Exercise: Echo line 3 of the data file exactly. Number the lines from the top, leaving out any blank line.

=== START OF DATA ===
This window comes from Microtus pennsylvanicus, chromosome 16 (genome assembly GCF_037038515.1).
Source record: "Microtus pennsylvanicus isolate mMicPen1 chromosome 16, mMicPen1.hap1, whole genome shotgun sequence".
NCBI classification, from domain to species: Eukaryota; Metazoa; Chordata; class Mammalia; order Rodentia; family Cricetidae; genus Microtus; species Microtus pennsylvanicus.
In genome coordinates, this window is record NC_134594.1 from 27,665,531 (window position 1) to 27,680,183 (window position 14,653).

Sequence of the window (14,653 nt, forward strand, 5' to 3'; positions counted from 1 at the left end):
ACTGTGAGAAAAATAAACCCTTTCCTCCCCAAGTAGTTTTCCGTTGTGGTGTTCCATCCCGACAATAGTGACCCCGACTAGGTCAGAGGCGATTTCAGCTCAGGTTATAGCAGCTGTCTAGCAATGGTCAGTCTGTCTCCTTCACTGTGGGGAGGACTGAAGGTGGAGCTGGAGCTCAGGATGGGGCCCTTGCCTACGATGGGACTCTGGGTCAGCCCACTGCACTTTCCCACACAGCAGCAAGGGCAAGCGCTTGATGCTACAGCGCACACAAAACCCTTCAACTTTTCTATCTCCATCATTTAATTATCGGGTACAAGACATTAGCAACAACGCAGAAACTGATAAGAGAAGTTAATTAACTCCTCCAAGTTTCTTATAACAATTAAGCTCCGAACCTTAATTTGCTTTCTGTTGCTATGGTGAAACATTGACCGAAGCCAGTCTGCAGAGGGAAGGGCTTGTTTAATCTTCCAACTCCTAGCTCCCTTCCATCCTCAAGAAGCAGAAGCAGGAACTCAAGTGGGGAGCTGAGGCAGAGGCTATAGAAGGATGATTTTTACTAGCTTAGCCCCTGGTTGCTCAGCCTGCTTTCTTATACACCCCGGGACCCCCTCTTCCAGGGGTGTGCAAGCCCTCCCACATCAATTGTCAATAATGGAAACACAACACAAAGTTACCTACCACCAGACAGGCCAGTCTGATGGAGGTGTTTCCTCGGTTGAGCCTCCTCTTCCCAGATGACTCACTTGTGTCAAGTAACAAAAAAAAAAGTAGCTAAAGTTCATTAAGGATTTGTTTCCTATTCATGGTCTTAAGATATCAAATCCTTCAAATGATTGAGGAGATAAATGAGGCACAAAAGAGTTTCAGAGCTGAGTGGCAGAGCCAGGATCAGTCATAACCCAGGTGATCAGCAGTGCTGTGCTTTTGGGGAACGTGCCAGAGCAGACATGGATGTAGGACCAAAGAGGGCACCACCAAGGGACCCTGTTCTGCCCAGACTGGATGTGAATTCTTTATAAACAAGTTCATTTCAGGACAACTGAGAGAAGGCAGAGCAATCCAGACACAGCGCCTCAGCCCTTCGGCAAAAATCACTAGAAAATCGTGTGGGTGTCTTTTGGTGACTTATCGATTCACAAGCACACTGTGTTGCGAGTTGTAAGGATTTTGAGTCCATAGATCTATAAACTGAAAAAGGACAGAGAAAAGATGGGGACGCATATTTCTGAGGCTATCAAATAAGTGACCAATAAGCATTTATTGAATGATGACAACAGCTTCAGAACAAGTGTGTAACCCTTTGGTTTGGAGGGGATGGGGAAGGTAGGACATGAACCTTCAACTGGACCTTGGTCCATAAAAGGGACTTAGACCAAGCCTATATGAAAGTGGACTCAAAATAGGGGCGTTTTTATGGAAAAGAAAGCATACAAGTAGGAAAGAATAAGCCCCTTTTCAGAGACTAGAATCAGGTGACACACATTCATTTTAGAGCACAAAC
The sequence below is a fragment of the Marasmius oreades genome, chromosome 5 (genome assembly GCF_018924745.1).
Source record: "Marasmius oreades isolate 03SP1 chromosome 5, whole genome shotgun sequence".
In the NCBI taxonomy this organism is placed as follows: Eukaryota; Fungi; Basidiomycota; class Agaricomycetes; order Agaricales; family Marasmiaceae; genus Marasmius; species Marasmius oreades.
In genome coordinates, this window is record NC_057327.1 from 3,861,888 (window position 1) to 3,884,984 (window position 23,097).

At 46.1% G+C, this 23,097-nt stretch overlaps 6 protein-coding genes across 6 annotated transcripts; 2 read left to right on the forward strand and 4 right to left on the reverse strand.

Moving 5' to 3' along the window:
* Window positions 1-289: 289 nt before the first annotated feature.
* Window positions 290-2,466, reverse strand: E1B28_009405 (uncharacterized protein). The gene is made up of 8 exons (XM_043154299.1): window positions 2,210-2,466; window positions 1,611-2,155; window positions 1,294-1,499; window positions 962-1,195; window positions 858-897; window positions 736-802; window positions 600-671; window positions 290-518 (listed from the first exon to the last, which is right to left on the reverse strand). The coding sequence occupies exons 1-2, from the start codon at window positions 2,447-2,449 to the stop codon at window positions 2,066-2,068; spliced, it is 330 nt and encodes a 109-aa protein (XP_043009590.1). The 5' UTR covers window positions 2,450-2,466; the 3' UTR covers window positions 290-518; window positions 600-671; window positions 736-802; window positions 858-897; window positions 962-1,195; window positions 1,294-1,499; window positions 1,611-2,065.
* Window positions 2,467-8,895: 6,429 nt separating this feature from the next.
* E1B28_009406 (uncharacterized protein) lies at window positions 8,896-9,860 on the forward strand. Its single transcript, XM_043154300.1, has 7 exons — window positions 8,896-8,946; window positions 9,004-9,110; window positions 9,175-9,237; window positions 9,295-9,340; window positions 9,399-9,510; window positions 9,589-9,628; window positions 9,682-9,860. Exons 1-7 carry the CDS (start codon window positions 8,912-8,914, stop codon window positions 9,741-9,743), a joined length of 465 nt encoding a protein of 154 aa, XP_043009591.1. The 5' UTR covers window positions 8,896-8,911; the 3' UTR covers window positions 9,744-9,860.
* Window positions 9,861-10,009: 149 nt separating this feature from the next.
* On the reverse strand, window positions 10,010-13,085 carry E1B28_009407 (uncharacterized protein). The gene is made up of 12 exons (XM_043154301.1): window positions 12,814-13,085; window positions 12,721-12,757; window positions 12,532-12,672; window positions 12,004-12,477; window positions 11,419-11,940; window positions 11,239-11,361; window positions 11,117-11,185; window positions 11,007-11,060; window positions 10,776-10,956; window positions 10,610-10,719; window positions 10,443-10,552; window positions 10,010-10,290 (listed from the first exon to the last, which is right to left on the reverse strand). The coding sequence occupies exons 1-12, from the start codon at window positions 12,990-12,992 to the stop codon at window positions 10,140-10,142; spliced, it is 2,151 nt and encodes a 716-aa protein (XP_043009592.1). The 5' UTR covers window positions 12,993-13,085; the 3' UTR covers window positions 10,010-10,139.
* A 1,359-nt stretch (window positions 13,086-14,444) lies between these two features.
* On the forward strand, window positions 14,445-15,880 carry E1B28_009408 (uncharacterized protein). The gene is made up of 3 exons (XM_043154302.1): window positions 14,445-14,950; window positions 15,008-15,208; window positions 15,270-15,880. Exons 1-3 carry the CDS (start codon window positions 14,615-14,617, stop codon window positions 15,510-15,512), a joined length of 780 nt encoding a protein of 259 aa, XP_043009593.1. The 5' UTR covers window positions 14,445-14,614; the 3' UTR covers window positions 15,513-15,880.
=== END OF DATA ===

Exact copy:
NCBI classification, from domain to species: Eukaryota; Metazoa; Chordata; class Mammalia; order Rodentia; family Cricetidae; genus Microtus; species Microtus pennsylvanicus.